However, knowing the structure of chemical reactions is not only useful to block them, but also to propose biological catalysts for chemical reactions that we wish to accelerate. To this end, the TSA compound is introduced in a living system ( a rodent) to generate antibodies that will be macromolecules to complement TSA, that is, something like its photograph negative. Since antibodies are complementary to TSA, they can then be used as catalysts as they stabilise the transition state of the chemical reaction. These compounds are known as catalytic antibodies (CA).
“Nevertheless, catalytic antibodies that are generated so (germline CA) do not work very well as catalysts, so an improvement is sought for by means of selective mutations in the lab through trial and error tests (matured CA). However, this improvement is not very effective, and the work we have been carrying out in our group allows us to rationally determine what mutations should be tested in the lab to enhance the catalytic activity of CA”, Moliner points out. “These new molecules are particularly interesting in processes for which no catalyst exists to catalyse them, or for those processes in which the enzyme is not functioning properly”, Moliner indicates. These results have recently been published in the journal Angewandte Chemie.
Hugo Cerdà | alfa
A novel socio-ecological approach helps identifying suitable wolf habitats
17.02.2017 | Universität Zürich
New, ultra-flexible probes form reliable, scar-free integration with the brain
16.02.2017 | University of Texas at Austin
Cells need to repair damaged DNA in our genes to prevent the development of cancer and other diseases. Our cells therefore activate and send “repair-proteins”...
The Fraunhofer IWS Dresden and Technische Universität Dresden inaugurated their jointly operated Center for Additive Manufacturing Dresden (AMCD) with a festive ceremony on February 7, 2017. Scientists from various disciplines perform research on materials, additive manufacturing processes and innovative technologies, which build up components in a layer by layer process. This technology opens up new horizons for component design and combinations of functions. For example during fabrication, electrical conductors and sensors are already able to be additively manufactured into components. They provide information about stress conditions of a product during operation.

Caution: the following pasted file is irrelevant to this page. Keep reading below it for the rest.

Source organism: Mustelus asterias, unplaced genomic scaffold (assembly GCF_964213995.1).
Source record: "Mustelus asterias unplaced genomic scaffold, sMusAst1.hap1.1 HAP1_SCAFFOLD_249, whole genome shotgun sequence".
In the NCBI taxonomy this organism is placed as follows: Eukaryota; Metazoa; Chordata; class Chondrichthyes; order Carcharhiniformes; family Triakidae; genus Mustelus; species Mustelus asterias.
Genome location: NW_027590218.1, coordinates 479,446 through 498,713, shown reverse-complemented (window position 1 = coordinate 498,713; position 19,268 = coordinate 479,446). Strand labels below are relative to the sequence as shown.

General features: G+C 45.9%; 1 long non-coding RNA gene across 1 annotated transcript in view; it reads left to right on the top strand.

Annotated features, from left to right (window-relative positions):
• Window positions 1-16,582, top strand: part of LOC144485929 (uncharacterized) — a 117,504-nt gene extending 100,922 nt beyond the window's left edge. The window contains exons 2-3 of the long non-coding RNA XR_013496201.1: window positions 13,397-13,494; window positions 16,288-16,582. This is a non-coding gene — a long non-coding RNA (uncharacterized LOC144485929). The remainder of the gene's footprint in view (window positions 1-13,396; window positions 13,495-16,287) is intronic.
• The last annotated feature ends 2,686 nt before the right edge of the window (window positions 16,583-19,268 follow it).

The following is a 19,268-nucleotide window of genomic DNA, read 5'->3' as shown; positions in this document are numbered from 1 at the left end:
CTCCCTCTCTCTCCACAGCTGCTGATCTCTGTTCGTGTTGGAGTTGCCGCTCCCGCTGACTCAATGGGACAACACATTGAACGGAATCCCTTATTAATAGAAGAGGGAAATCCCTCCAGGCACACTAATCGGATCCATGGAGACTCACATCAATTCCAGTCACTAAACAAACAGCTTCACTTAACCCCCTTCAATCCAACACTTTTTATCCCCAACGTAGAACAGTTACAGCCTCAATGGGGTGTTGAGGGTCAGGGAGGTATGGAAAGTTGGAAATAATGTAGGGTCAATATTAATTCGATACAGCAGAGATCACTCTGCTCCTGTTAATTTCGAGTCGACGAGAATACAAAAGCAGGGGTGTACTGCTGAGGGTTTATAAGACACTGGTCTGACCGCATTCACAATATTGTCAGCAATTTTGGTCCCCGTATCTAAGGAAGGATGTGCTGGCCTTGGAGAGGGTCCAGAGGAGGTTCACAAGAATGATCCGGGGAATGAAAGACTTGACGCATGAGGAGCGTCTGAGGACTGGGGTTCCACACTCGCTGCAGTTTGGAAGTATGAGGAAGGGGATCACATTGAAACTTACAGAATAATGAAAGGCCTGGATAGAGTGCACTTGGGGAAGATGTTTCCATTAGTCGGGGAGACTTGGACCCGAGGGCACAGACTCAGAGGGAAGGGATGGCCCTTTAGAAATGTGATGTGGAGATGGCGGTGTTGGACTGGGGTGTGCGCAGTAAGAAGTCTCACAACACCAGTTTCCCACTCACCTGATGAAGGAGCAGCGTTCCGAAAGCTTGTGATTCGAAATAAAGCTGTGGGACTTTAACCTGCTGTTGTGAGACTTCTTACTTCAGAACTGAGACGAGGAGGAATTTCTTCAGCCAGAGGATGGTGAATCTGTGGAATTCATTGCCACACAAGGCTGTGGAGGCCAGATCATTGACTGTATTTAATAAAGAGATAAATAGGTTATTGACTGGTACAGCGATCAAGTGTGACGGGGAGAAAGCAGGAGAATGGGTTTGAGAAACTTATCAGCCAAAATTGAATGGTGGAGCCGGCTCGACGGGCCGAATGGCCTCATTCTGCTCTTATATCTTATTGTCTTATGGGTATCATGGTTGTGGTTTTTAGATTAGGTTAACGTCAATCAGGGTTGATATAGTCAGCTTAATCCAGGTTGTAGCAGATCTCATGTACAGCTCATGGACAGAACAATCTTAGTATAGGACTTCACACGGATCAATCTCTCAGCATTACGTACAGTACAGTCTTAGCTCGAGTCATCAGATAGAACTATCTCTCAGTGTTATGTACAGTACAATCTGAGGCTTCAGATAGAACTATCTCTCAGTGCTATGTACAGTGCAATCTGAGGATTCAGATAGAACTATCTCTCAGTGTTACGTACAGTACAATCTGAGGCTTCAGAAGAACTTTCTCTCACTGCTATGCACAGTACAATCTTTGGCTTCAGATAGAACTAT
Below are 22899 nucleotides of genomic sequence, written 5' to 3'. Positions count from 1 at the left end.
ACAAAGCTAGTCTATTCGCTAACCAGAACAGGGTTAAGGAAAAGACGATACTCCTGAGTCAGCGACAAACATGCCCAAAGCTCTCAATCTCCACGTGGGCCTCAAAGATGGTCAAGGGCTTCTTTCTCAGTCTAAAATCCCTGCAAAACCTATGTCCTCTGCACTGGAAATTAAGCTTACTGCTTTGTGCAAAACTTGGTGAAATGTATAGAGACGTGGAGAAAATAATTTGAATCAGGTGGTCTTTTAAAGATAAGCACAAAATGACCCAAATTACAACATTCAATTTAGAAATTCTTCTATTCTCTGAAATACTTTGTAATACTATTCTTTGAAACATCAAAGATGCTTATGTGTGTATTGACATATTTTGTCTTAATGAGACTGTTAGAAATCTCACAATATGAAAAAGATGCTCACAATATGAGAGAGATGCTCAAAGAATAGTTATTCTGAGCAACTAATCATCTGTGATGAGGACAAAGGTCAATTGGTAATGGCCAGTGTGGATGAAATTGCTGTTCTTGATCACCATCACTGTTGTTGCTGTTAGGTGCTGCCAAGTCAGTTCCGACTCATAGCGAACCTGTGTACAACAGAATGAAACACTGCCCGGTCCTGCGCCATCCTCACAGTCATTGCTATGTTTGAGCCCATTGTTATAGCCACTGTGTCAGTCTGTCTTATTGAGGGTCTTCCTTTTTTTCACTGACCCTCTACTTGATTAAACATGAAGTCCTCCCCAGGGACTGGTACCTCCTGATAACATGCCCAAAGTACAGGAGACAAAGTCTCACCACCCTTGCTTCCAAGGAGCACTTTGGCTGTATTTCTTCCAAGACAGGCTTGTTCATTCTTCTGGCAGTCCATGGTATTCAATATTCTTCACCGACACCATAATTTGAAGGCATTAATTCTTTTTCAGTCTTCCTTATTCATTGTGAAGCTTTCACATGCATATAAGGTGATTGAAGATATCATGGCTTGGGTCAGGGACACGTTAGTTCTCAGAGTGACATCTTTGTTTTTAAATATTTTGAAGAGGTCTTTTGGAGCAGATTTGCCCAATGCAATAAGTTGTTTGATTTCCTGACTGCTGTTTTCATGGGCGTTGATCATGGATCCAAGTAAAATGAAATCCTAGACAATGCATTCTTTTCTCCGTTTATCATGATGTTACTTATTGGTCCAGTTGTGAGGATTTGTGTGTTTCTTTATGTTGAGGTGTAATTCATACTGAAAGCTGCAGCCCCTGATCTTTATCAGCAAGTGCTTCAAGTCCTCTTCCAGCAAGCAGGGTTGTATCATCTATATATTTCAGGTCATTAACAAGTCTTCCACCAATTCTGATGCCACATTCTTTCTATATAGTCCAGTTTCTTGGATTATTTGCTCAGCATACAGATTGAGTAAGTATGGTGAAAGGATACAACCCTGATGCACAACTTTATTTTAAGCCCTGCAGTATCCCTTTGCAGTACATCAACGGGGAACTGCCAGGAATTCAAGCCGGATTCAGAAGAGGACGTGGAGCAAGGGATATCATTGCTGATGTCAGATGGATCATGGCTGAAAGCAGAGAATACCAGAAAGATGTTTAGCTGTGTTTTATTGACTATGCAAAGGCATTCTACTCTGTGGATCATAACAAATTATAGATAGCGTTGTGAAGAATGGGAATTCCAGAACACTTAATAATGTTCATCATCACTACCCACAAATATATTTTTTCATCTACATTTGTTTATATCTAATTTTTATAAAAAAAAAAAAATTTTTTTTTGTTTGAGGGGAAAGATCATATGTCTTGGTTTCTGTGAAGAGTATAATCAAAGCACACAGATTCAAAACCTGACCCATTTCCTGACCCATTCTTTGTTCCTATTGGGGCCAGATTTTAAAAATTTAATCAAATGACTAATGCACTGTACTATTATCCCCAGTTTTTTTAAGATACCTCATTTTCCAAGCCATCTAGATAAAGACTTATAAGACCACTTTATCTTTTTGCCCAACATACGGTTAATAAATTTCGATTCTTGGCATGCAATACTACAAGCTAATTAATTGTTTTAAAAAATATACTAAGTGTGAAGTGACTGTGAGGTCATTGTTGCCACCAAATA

The 3D-printing technology, or additive manufacturing as it is often called, has long made the step out of scientific research laboratories into industrial...
Nature does amazing things with limited design materials. Grass, for example, can support its own weight, resist strong wind loads, and recover after being...
Nanometer-scale magnetic perforated grids could create new possibilities for computing. Together with international colleagues, scientists from the Helmholtz Zentrum Dresden-Rossendorf (HZDR) have shown how a cobalt grid can be reliably programmed at room temperature. In addition they discovered that for every hole ("antidot") three magnetic states can be configured. The results have been published in the journal "Scientific Reports".
Physicist Dr. Rantej Bali from the HZDR, together with scientists from Singapore and Australia, designed a special grid structure in a thin layer of cobalt in...
13.02.2017 | Event News
10.02.2017 | Event News
09.02.2017 | Event News
20.02.2017 | Power and Electrical Engineering
17.02.2017 | Medical Engineering
17.02.2017 | Medical Engineering